1. 19 Dec, 2018 1 commit
  2. 15 Nov, 2018 1 commit
  3. 07 Nov, 2018 4 commits
  4. 31 Oct, 2018 1 commit
  5. 24 Jul, 2018 1 commit
  6. 09 Jul, 2018 1 commit
  7. 08 Mar, 2018 2 commits
  8. 11 Nov, 2017 1 commit
  9. 23 Aug, 2017 1 commit
  10. 27 Jun, 2017 1 commit
  11. 08 Apr, 2017 1 commit
  12. 08 Feb, 2017 1 commit
  13. 02 Feb, 2017 1 commit
  14. 13 Dec, 2016 1 commit
  15. 01 Dec, 2016 1 commit
  16. 10 Nov, 2016 1 commit
    • Jens Axboe's avatar
      block: hook up writeback throttling · 87760e5e
      Jens Axboe authored
      Enable throttling of buffered writeback to make it a lot
      more smooth, and has way less impact on other system activity.
      Background writeback should be, by definition, background
      activity. The fact that we flush huge bundles of it at the time
      means that it potentially has heavy impacts on foreground workloads,
      which isn't ideal. We can't easily limit the sizes of writes that
      we do, since that would impact file system layout in the presence
      of delayed allocation. So just throttle back buffered writeback,
      unless someone is waiting for it.
      
      The algorithm for when to throttle takes its inspiration in the
      CoDel networking scheduling algorithm. Like CoDel, blk-wb monitors
      the minimum latencies of requests over a window of time. In that
      window of time, if the minimum latency of any request exceeds a
      given target, then a scale count is incremented and the queue depth
      is shrunk. The next monitoring window is shrunk accordingly. Unlike
      CoDel, if we hit a window that exhibits good behavior, then we
      simply increment the scale count and re-calculate the limits for that
      scale value. This prevents us from oscillating between a
      close-to-ideal value and max all the time, instead remaining in the
      windows where we get good behavior.
      
      Unlike CoDel, blk-wb allows the scale count to to negative. This
      happens if we primarily have writes going on. Unlike positive
      scale counts, this doesn't change the size of the monitoring window.
      When the heavy writers finish, blk-bw quickly snaps back to it's
      stable state of a zero scale count.
      
      The patch registers a sysfs entry, 'wb_lat_usec'. This sets the latency
      target to me met. It defaults to 2 msec for non-rotational storage, and
      75 msec for rotational storage. Setting this value to '0' disables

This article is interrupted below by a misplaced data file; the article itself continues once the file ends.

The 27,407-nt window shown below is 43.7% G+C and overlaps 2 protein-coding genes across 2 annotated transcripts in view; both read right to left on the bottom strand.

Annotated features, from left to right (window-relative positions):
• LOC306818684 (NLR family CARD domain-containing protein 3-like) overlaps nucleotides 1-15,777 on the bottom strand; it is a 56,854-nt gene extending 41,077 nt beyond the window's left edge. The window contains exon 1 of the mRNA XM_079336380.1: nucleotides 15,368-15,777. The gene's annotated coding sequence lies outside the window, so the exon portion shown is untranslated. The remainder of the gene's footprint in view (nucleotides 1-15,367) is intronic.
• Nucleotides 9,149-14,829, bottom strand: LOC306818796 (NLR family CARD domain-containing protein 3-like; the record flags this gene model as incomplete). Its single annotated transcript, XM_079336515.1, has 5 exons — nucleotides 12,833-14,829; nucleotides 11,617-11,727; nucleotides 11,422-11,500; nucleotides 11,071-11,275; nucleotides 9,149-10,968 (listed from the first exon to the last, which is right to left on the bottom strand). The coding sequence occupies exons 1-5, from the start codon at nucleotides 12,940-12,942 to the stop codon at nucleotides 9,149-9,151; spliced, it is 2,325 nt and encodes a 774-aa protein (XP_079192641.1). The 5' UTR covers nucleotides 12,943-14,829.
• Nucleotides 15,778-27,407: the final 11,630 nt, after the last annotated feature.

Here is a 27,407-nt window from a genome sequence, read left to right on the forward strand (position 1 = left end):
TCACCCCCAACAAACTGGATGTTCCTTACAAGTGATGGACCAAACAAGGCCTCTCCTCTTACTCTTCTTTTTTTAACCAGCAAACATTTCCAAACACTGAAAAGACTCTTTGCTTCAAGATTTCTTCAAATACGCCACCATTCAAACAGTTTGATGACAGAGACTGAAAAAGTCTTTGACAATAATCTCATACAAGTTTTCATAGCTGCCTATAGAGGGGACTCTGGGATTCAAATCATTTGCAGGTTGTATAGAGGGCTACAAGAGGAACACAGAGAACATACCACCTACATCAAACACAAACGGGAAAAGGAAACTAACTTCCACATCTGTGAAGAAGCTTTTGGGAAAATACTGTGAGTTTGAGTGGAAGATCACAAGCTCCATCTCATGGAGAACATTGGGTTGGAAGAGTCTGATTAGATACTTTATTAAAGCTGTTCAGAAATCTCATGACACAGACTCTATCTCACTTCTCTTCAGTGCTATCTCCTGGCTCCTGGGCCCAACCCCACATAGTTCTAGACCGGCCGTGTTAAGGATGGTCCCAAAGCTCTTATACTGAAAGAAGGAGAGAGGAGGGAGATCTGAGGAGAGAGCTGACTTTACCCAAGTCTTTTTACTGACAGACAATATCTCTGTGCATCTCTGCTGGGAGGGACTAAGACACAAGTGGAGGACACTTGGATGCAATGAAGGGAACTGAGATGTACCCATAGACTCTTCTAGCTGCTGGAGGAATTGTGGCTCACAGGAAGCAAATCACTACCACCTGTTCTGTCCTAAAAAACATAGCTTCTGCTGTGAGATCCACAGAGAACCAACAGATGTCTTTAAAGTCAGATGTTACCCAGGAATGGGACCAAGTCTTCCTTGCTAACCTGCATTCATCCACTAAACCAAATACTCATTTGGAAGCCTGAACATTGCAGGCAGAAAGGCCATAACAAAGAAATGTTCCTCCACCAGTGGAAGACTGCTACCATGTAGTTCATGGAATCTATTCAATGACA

blk-wb. Generally, a user would not have to touch this setting.
      
      We don't enable WBT on devices that are managed with CFQ, and have
      a non-root block cgroup attached. If we have a proportional share setup
      on this particular disk, then the wbt throttling will interfere with
      that. We don't have a strong need for wbt for that case, since we will
      rely on CFQ doing that for us.
      Signed-off-by: default avatarJens Axboe <axboe@fb.com>
      87760e5e
  17. 05 Nov, 2016 1 commit
    • Jens Axboe's avatar
      block: add code to track actual device queue depth · d278d4a8
      Jens Axboe authored
      For blk-mq, ->nr_requests does track queue depth, at least at init
      time. But for the older queue paths, it's simply a soft setting.
      On top of that, it's generally larger than the hardware setting
      on purpose, to allow backup of requests for merging.
      
      Fill a hole in struct request with a 'queue_depth' member, that
      drivers can call to more closely inform the block layer of the
      real queue depth.
      Signed-off-by: default avatarJens Axboe <axboe@fb.com>
      Reviewed-by: default avatarJan Kara <jack@suse.cz>
      d278d4a8
  18. 18 Oct, 2016 2 commits
  19. 13 Apr, 2016 1 commit
  20. 12 Apr, 2016 2 commits
  21. 04 Apr, 2016 1 commit
    • Kirill A. Shutemov's avatar
      mm, fs: get rid of PAGE_CACHE_* and page_cache_{get,release} macros · 09cbfeaf
      Kirill A. Shutemov authored
      PAGE_CACHE_{SIZE,SHIFT,MASK,ALIGN} macros were introduced *long* time
      ago with promise that one day it will be possible to implement page
      cache with bigger chunks than PAGE_SIZE.
      
      This promise never materialized.  And unlikely will.
      
      We have many places where PAGE_CACHE_SIZE assumed to be equal to
      PAGE_SIZE.  And it's constant source of confusion on whether
      PAGE_CACHE_* or PAGE_* constant should be used in a particular case,
      especially on the border between fs and mm.
      
      Global switching to PAGE_CACHE_SIZE != PAGE_SIZE would cause to much
      breakage to be doable.
      
      Let's stop pretending that pages in page cache are special.  They are
      not.
      
      The changes are pretty straight-forward:
      
       - <foo> << (PAGE_CACHE_SHIFT - PAGE_SHIFT) -> <foo>;
      
       - <foo> >> (PAGE_CACHE_SHIFT - PAGE_SHIFT) -> <foo>;
      
       - PAGE_CACHE_{SIZE,SHIFT,MASK,ALIGN} -> PAGE_{SIZE,SHIFT,MASK,ALIGN};
      
       - page_cache_get() -> get_page();
      
       - page_cache_release() -> put_page();
      
      This patch contains automated changes generated with coccinelle using